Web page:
With so many monthly expenses it is practically impossible to save money. Thinking ahead to future plans is very difficult when you are forced to concentrate on the urgen

t. This is why we have decided to work towards the goal of lowering (for good) monthly expenses for the home. By lowering monthly bills, Karen will have more resources to save for the future and in the long run, save more lives. This is why we want to start by building a well for the home.

Hogar Miguel Magone is located just outside of city limits, and therefore, the water supply is privately owned. There is one water company which obviously leads to a monopolization on the cost of water. They can pretty much charge what they want. Combine that with the amount of water the home uses, and it makes for quite a hefty monthly bill. Imagine showers, laundry, and daily cleaning for over 100 children. It’s A LOT of water! In fact, on average, the home currently spends between US$700 and US$1000 per month on water. This is A LOT even in US dollars… imagine once it is converted to the local currency! The home has tried many things to cut back on the amount of water they have to buy. For example, during the rainy season, they use gutters to collect and save rain water for laundry. But, this only helps for about 4 months out of the year, for during the rest of the year very little rain falls.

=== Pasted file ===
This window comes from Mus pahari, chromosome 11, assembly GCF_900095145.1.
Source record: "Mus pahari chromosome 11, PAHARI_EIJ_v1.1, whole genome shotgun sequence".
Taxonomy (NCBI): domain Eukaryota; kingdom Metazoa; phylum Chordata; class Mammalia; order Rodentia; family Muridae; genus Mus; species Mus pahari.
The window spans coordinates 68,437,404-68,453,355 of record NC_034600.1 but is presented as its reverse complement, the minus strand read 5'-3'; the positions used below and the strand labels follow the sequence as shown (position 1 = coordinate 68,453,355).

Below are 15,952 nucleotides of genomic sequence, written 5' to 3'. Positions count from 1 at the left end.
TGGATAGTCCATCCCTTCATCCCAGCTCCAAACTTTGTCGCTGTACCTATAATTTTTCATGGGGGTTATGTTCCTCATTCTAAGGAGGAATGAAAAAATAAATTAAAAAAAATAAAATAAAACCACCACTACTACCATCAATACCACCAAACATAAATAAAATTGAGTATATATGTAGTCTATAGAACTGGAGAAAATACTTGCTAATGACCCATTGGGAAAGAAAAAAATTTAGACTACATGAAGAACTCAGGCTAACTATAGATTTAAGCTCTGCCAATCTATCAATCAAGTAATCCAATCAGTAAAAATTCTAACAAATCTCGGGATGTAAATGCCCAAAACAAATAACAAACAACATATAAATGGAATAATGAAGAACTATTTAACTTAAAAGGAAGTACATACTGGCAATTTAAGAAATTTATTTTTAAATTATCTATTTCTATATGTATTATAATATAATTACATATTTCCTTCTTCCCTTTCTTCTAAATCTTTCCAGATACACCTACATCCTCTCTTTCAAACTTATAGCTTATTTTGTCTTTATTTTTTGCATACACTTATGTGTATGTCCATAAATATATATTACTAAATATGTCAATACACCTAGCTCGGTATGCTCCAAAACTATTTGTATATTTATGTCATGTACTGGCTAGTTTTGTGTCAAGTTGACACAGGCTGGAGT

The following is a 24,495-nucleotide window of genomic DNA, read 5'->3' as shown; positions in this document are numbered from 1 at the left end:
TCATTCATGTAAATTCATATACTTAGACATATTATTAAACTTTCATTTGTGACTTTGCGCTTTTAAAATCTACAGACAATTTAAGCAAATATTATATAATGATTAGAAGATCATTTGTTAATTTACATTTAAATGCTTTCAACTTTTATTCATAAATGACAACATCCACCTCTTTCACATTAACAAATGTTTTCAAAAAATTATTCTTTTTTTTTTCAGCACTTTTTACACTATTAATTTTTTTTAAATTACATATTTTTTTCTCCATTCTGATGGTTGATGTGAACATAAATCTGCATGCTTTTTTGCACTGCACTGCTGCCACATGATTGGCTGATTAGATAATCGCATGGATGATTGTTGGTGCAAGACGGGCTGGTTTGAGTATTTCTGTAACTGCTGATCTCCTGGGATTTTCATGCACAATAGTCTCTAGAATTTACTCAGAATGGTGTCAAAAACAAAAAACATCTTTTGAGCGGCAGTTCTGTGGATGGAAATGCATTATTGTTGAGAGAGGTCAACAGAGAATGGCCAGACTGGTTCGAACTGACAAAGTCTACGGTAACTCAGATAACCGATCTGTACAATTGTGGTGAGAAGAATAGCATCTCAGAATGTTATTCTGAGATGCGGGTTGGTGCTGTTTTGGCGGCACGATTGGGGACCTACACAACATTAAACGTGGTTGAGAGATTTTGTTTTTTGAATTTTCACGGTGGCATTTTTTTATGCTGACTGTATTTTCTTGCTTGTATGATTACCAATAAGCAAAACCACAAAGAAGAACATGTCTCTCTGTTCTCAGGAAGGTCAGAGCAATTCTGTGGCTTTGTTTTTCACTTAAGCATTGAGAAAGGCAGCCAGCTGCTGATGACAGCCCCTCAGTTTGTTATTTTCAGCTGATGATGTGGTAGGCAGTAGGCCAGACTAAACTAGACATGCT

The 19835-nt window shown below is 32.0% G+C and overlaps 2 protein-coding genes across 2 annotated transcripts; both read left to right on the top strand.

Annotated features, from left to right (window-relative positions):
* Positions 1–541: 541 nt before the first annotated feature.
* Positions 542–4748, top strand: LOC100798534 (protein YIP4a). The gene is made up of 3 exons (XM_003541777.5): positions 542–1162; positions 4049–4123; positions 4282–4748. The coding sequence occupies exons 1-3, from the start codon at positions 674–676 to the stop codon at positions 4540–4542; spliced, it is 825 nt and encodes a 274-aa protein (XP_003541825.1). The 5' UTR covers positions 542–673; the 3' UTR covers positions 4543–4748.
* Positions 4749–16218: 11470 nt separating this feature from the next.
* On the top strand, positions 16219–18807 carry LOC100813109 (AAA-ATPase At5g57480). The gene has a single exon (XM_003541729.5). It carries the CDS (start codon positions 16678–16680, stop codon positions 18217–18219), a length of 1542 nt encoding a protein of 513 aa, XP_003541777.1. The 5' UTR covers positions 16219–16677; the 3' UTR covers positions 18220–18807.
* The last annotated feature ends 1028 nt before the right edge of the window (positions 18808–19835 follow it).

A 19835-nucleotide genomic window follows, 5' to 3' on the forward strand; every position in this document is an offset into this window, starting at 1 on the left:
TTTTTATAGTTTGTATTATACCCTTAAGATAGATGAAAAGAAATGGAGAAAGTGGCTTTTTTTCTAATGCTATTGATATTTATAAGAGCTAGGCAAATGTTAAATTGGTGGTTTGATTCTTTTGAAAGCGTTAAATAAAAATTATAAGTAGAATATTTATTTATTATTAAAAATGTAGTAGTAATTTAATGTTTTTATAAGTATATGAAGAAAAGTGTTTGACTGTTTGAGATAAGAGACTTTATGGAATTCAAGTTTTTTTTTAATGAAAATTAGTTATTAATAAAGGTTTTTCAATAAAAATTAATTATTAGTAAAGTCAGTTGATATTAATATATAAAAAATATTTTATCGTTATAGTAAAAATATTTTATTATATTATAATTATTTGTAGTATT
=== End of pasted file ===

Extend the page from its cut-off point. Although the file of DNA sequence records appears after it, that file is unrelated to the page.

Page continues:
The home has had dreams of a well for quite some time. In fact, a few years ago they attempted to build one. Karen hired the local well digger and his two sons to begin the dig. Paid the monthly minimum, the three began their work. They dug for months and months, with the ground turning more and more to rock. The progress got slower and slower… and after months of paying US$1000 to cover the salaries of the three men,

the home was forced to abandon the project. The most frustrating part is that the rock they had reached was, in fact, wet, all the way through. But the money had run out. The 115-meter, man-made hole was sealed at the top, and remains as a reminder of the project that they now believe was a failure. We’re going to change that. 

It is our goal to build the well for the home, eliminating almost US$1000 in monthly expenses. The project will cost an estimated US$45,000 to complete. This would cover bringing in the large equipment to quickly dig the 200-meter hole, the piping, and all pump related fixtures. In short, this would bring the water to the surface, year round. And this is what we will do. 

When I asked Karen what she would do if we were able to eliminate the cost of water for the home, I was amazed at her answer. She has turned her sites on the piece of land next to the home. Her plan is to save enough to build an elderly home here and assist the other vulnerable age group in Guatemala. I was left speechless… as if she isn’t doing enough. So I promised her it would happen. I need your help.

Daniela Weaver

Founder, Infinite Chance